On my home office desk sits an old Olympia typewriter from decades ago. I don’t use it—it is dirty and lacks a ribbon —but it is there anyway. When we move houses I will get for it its own table and its own place in the living room, where it will serve as a conversation starter, or to younger guests, a one-piece museum of contraptions from long ago. To me, it will be like a shrine.
It used to be Mom’s. She was as a journalist, too—a reporter covering various beats but more memorably Malacañang at the time of the incumbent president’s mother, and then a columnist with the column title “What’s up in the beat,” writing about exactly that.
Since a manual typewriter is bulky and not as portable as, say, today’s laptop, one normally did not go around carrying one. So if you made a living stringing words together, you most probably used one at the office, another one at the beat you’re covering, and kept another one at home.
This explains how I started my own career with this Olympia darling.
I learned to type here, and not the conventional way. It’s a manner of typing I still carry now, with the left pointer finger tapping on a few specific letters, mostly located on the left side of the QWERTY keyboard, and my right pointer and middle fingers covering everything else.
The tapping was really slow in the beginning. I used my newfound skill to type my name, grade and section on stationery that I put on the front of books and notebooks. It was a time when a third or fourth grader who knew know how to type was revered.
And after that, as Truman Capote said in his introduction to Music for Chameleons, “the whip came down.”
Over the next 10 years, the Olympia became an indispensable companion. Submissions to The Graceanette, the grade school magazine, were typed there, even as one had to first make a handwritten draft so that the typed version would be “clean”. In those days, there was “liquid paper”, of course, that white thing you put on top of your wrong letters and typed over, but it was still messy. XXXs were worse. If you wanted to make two copies of whatever you’re doing, you typed on onion skin, put carbon paper behind it, and put another sheet at the back.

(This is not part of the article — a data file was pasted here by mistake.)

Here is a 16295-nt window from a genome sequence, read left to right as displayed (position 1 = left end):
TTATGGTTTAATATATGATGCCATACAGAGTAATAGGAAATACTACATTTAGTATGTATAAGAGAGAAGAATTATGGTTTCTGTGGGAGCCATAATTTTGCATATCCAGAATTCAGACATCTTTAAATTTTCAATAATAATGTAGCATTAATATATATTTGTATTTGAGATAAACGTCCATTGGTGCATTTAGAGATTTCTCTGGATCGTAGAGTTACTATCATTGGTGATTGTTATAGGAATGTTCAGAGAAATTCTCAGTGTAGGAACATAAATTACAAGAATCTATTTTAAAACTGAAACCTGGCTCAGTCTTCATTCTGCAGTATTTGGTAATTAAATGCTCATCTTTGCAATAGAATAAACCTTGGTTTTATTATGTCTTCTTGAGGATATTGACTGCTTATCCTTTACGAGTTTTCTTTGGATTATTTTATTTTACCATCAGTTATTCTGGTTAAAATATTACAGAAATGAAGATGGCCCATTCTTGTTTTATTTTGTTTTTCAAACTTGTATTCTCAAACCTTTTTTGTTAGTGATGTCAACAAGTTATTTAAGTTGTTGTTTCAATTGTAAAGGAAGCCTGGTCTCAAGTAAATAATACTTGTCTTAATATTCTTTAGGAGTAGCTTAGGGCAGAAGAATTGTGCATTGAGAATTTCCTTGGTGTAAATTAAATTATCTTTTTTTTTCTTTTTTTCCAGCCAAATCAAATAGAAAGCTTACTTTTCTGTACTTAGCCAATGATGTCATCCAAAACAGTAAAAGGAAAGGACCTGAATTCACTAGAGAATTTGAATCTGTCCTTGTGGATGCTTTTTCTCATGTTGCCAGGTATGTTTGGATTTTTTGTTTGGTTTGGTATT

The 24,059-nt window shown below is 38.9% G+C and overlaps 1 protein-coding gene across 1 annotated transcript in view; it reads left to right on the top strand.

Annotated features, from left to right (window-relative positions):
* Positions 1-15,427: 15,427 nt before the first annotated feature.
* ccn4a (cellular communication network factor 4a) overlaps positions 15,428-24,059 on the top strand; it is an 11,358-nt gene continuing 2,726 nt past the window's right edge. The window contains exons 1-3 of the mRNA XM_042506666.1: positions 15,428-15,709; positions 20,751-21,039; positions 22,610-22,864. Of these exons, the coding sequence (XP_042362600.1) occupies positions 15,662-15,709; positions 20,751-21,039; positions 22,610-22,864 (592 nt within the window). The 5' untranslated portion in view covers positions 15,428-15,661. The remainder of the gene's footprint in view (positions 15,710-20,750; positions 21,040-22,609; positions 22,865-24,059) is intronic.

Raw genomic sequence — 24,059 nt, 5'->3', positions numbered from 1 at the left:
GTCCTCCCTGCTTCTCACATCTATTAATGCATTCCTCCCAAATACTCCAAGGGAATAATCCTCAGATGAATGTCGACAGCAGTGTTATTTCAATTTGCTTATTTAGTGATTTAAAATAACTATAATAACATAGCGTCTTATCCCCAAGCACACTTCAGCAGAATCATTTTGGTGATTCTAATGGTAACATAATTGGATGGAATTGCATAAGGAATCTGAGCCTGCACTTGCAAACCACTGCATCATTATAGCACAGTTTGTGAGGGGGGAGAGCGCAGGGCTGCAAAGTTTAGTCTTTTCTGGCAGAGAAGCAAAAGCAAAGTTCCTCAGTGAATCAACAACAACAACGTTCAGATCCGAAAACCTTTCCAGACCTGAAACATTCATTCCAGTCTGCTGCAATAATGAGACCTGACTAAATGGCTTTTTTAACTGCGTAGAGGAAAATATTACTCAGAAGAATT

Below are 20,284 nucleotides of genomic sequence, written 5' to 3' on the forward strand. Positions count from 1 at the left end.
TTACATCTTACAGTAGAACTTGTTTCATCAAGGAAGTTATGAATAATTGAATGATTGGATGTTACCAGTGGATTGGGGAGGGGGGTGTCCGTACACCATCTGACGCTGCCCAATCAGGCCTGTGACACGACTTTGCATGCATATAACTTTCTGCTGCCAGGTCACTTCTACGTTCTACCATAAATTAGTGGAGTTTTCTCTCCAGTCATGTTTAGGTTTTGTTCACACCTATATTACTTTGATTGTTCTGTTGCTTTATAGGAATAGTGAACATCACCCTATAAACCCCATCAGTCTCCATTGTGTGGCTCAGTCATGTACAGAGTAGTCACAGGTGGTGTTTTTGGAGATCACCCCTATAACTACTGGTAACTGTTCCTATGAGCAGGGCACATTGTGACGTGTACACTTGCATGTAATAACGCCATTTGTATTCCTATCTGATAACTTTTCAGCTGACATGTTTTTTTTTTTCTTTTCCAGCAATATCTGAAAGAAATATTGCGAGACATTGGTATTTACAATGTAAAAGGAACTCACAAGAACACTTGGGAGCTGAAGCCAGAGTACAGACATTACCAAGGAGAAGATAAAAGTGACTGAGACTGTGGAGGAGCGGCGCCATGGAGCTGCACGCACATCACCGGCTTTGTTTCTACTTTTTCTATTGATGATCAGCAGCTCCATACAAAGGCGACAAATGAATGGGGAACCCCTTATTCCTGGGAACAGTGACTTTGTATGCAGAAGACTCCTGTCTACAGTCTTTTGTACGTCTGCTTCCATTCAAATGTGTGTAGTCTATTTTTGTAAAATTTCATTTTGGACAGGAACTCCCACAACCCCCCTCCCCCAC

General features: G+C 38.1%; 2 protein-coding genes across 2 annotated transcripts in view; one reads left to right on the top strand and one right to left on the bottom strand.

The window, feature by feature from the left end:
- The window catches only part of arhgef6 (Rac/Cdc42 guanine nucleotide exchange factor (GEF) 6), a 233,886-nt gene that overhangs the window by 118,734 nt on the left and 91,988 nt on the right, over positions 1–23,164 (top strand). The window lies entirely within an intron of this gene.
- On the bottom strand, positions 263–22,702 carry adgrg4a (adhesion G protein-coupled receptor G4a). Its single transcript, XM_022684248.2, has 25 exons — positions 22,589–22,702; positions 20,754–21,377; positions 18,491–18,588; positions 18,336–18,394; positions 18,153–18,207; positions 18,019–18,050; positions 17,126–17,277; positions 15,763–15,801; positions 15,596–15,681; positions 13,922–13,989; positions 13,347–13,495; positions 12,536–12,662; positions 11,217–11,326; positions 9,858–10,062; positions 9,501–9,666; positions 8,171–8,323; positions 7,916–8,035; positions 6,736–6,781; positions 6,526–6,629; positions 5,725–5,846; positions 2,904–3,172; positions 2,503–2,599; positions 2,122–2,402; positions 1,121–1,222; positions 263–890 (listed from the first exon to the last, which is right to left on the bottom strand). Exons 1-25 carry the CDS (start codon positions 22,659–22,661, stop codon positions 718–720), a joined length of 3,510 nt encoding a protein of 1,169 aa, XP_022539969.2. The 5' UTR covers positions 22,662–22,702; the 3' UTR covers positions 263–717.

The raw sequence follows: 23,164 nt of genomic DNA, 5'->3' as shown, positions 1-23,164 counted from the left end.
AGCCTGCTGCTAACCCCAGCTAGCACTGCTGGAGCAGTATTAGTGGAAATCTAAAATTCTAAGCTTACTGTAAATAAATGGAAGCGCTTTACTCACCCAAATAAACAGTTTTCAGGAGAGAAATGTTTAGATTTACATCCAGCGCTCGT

It was the same deal in high school except there were more assignments to write and submissions to be made to The Gracean Envoy. I also began writing things I did not have to submit, for only my own consumption. I had a great deal of fun writing these, but not my housemates and neighbors. Imagine making typewriter noises until the wee hours, or very early in the day.
The only thing I did not type were journal entries, which I preferred to write in longhand on unremarkable steno notebooks which I had to number over the years.
At university, the first English class I had was a composition class under the late writer and professor Dr. Doreen Gamboa-Fernandez. Some of my classmates had started using electric typewriters or the personal computer (Wordstar was already there). The Olympia stood by me, too, as I churned out compositions and other school assignments.
By the time I was writing my college thesis, actually a creative writing folio for which I had to seek permission, Microsoft Word (95?) was already around. I had to use another machine then, because there were specifications on font type, font size, margins, and the need to incorporate advisers’ comments into the final product. Because we had no computer in the house, I typed my folio in a computer shop, and saved my file on a diskette.
And then I became an adult who had to go to the office, with a company-issued computer on my desk, and eventually transferred homes several times. Soon I realized the need for a portable writing machine, and got one of those. I had forgotten about the Olympia or even which house I had left it in.
Last month, though, my daughter brought it back to me as an advance surprise for my birthday. She had gone to visit her grandfather, in whose house we lived for several years. And then she saw it and decided to bring it home to me.
Every now and then, as I tap on my trusty Toshiba with the soft keyboard sound, I glance to my right, happy to see Olympia. Instinctively, I run my hands over its keys. It has lived its purpose, and now it looks so good just sitting there.
I’m not too big on sentimental value, except for this keeper. It’s a reminder of how I began, and how I intend to stay.